The circumburst environment of a FRED GRB: study of the prompt emission and X-ray/optical afterglow of GRB 051111
Astrophysics Research Institute, Liverpool John Moores University, Twelve Quays House, Egerton Wharf, Birkenhead CH41 1LD, UK e-mail: firstname.lastname@example.org
2 Faculty of Mathematics and Physics, University of Ljubljana, Jadranska 19, 1000 Ljubljana, Slovenia
3 Department of Physics & Astronomy, University of Leicester, Leicester LE1 7RH, UK
4 INAF - Sezione di Palermo, via U. La Malfa 153, 90146 Palermo, Italy
5 ITC - IRST and INFN, Trento, via Sommarive 18, 38050 Povo (TN), Italy
6 NASA Goddard Space Flight Center, Greenbelt, MD 20771, USA
7 Centre for Astrophysics Research, University of Hertfordshire, Hatfield AL10 9AB, UK
Accepted: 10 November 2006
Aims.We report a multi-wavelength analysis of the prompt emission and early afterglow of GRB 051111 and discuss its properties in the context of current fireball models.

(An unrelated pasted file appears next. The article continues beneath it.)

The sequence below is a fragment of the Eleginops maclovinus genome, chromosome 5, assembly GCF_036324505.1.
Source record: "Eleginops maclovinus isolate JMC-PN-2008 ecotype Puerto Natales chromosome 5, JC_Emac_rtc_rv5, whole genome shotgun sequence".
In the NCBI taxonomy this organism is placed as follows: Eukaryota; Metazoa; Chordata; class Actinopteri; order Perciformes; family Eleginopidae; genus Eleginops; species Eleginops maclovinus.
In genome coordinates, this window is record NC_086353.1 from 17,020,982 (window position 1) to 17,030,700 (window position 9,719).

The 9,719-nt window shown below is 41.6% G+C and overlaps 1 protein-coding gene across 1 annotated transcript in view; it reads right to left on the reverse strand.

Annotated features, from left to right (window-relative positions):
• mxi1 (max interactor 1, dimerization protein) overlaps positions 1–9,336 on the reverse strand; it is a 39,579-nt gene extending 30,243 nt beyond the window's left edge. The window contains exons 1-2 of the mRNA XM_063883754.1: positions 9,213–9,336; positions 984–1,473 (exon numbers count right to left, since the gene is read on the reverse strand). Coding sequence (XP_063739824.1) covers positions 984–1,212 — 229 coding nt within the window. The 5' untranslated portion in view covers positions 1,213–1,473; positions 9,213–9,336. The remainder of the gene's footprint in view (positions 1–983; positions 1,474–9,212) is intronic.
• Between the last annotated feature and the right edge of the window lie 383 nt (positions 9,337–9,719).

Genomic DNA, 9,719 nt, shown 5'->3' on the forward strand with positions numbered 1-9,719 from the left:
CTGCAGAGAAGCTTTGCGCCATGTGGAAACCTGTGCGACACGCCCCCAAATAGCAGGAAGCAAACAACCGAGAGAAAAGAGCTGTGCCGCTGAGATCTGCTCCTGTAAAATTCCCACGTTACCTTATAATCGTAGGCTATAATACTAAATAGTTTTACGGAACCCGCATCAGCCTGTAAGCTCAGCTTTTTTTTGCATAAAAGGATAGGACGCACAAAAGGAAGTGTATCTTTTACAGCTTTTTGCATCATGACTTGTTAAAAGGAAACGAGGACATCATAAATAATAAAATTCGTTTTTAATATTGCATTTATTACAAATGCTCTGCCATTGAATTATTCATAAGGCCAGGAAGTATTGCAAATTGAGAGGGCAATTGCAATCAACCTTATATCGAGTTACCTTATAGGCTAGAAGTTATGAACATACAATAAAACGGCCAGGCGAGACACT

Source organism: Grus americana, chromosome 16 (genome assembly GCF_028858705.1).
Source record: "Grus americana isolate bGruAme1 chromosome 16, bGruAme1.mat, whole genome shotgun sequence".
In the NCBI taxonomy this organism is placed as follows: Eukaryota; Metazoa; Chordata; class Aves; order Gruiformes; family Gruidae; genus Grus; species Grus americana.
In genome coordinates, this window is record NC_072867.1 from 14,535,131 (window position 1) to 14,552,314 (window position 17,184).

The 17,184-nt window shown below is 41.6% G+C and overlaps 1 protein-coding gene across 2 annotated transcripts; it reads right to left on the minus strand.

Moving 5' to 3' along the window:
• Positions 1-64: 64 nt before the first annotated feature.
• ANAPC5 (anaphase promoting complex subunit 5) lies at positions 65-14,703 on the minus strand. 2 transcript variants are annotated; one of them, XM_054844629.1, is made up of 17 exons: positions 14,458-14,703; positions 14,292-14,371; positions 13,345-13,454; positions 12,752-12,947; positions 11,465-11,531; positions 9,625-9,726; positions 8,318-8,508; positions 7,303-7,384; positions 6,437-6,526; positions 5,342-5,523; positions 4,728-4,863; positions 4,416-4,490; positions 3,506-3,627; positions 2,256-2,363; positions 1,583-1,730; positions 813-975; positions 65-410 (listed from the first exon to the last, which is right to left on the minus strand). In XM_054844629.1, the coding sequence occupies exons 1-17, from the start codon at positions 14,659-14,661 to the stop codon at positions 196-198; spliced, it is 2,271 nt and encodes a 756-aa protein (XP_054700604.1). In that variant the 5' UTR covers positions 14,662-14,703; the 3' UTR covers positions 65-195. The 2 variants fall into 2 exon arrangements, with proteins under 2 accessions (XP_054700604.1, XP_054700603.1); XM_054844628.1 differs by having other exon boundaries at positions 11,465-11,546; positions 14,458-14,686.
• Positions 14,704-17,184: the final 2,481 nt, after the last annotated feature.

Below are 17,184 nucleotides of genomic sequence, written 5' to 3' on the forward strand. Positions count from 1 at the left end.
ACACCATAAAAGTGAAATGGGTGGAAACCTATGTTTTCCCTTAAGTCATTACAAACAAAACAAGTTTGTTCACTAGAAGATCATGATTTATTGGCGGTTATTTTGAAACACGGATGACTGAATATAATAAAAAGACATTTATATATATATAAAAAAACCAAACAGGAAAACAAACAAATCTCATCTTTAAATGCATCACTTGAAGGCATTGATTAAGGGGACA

Methods.The detection of GRB 051111 by the Burst Alert Telescope on-board Swift triggered early BVRi' observations with the 2-m robotic Faulkes Telescope North in Hawaii, as well as X-ray observations with the Swift X-Ray Telescope.
Results.The prompt γ-ray emission shows a classical FRED profile. The optical afterglow light curves are fitted with a broken power law, with to and a break time around 12 min after the GRB. Although contemporaneous X-ray observations were not taken, a power law connection between the γ-ray tail of the FRED temporal profile and the late XRT flux decay is feasible. Alternatively, if the X-ray afterglow tracks the optical decay, this would represent one of the first GRBs for which the canonical steep-shallow-normal decay typical of early X-ray afterglows has been monitored optically. We present a detailed analysis of the intrinsic extinction, elemental abundances and spectral energy distribution. From the absorption measured in the low X-ray band we find possible evidence for an overabundance of some α elements such as oxygen, [O/Zn] = 0.7 ± 0.3, or, alternatively, for a significant presence of molecular gas. The IR-to-X-ray Spectral Energy Distribution measured at 80 min after the burst is consistent with the cooling break lying between the optical and X-ray bands. Extensive modelling of the intrinsic extinction suggests dust with big grains or grey extinction profiles. The early optical break is due either to an energy injection episode or, less probably, to a stratified wind environment for the circumburst medium.
Key words: gamma rays: bursts / X-rays: individuals: GRB 051111 / dust, extinction / radiation mechanisms: non-thermal
© ESO, 2007